Is your baby coughing, wheezing, and having difficulty breathing? He or she could be one of the five million kids in the U.S. who have asthma. While asthma sounds and can be very scary, it’s the most common chronic condition in kids. That means, you have lots of resources, medicine, and support to care for your child. If you suspect your child has asthma, here are six of the most common symptoms to watch out for as well as some pointers about how you can prevent and treat your baby’s asthma.
Asthma Symptoms to Watch Out For
Babies are itty-bitty—this includes their airways. If your baby has asthma, it could become a serious and life-threatening condition rather quickly—even more so than for adults. But what should you watch out for if you’re worried about your baby developing asthma? Here is what the Asthma and Allergy Foundation of America says could be asthma symptoms. Remember, many respiratory infections can mimic asthma symptoms which could fool you into thinking your child has this chronic condition, so this guide will help you ensure you’re watching out for the right red flags.
If your baby often breathes in shallow, quick inhales and exhales, he/she could have asthma. To determine if your baby is having a hard time breathing, look for flared nostrils and the sucking in and out of cheeks, ribs, and belly. These could be signs that your child is struggling to take in oxygen and breathe it out. Consult your doctor immediately if you notice these asthma symptoms.
Babies who have asthma often have difficulty eating and nursing because they are only able to draw air in and out of their noses. If your baby is fussy while nursing or feeding, often breaks away from the bottle or nipple, and seems to gasp for air in between swallowing, it could be asthma.
If your baby isn’t getting enough oxygen because of constricted airways, he or she could have a slight blue tint to his/her complexion, lips, and fingernails. Watch out for blue or pale skin tones that alert you your baby is having a hard time breathing in enough oxygen.
If your baby or toddler is huffing and puffing after running around, he/she could very well have asthma. Kids have tons of energy, so if your child seems to have a long recovery period after exertion you might have an asthma diagnosis on your hands.
Ways To Treat and Prevent Asthma in Babies and Young Children
It is currently unknown if you may completely prevent asthma in children. However, some studies have linked certain exposures, infections, and more to asthma in kids. Read on to learn how you can better your child’s chances of avoiding asthma—in addition to things you can do to make your child’s breathing easier if he/she does develop this chronic condition.
Researchers have found a big correlation between allergies and asthma—about 60 percent of people with asthma also have allergies like hay fever. Babies who suffer food and skin allergies have also been found to have higher rates of asthma. So what can you do about it? Cut down on irritants in the air in your baby’s nursery and your home that may cause or exacerbate asthma.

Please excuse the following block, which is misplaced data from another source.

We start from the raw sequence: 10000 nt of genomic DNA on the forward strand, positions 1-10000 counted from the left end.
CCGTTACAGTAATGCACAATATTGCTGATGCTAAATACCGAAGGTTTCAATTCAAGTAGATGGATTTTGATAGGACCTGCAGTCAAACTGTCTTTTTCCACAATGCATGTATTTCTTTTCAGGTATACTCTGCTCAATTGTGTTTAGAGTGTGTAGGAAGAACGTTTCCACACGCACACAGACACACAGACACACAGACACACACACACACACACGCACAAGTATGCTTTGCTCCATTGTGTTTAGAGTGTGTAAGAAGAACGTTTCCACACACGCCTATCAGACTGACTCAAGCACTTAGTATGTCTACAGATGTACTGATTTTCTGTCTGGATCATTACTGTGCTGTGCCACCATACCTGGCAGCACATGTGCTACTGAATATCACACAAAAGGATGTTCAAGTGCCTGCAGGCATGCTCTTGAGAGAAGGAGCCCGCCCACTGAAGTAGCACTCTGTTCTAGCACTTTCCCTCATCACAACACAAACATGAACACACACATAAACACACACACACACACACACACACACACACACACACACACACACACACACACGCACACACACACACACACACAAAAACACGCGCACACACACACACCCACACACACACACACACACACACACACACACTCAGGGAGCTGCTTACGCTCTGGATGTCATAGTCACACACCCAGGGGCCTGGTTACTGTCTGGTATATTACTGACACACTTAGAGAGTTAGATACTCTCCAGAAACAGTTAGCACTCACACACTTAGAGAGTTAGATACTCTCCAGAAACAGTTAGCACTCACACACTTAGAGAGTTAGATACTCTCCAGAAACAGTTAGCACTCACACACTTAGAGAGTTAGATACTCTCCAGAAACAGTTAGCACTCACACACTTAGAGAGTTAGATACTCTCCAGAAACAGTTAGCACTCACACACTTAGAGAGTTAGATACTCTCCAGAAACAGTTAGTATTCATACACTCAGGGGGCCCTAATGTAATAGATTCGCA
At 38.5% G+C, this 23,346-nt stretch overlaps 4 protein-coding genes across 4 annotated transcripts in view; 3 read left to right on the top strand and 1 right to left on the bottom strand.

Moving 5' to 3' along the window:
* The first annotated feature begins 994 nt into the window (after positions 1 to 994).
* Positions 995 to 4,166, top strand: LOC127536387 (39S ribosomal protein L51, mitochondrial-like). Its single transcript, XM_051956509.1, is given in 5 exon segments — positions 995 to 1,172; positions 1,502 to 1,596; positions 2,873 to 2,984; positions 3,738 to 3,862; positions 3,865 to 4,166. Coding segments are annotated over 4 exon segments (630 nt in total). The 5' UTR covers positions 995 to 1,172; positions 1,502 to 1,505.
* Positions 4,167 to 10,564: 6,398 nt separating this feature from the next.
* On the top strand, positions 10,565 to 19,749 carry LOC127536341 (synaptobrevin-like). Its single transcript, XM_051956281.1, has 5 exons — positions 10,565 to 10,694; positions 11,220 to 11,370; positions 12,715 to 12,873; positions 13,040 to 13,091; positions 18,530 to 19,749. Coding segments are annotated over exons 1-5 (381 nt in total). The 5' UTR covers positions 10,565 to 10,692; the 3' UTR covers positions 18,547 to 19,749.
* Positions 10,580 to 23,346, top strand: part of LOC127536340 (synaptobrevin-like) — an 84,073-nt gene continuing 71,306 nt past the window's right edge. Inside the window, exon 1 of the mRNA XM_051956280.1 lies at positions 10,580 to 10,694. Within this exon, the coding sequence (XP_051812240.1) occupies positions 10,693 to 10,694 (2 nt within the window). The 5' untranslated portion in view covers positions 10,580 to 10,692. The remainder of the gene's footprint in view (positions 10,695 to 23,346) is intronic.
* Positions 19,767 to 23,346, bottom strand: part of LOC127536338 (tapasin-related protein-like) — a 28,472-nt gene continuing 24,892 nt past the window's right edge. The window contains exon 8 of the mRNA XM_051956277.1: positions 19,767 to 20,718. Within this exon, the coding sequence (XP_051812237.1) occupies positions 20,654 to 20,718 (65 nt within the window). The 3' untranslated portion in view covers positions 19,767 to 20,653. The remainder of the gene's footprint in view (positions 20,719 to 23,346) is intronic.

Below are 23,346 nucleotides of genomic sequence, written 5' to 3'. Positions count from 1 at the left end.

Here are a few ways to do this:
a. You can change your home’s HVAC air filters every six weeks to ensure the airflow in your home is healthy.
b. You can also make sure to vacuum, dust, and mop thoroughly every month.
c. Although, the easiest way to ensure your baby is breathing allergen and irritant-free air is by purchasing an air purifier. Some air purifiers also double as a pink noise producing device—helping your baby sleep through the night.
Second-hand smoke is dangerous for all people—especially babies. And since now you know that allergens (including cigarette smoke) can increase the risk of your child developing asthma, you should do everything in your power to prevent your baby from being exposed to smoke. Kids who live with smokers have worse asthma flare-ups, more emergency room visits, and more instances of missing school because of asthma. Keep your kids away from smoke and your home smoke-free for alleviated asthma symptoms.
One interesting study found that babies who live with dogs before turning one-year old had 13 percent less of a chance of developing asthma. It was also found that preschool aged kids who lived on a farm with lots of animals had 31 percent less of a chance of developing asthma. If you don’t mind furry family members, consider bringing a few home to keep your child’s immune system operating at its highest level.
Lots of research has been done surrounding the benefits of breastfeeding. One interesting study by the European Lung Foundation reported that breastfeeding your baby for the first six months of his/her life may reduce asthma symptoms in their first years of life. Of course, every nursing situation and birth is different. If you cannot breastfeed, don’t worry! There are plenty of other ways to keep your baby healthy and try to prevent and treat asthma.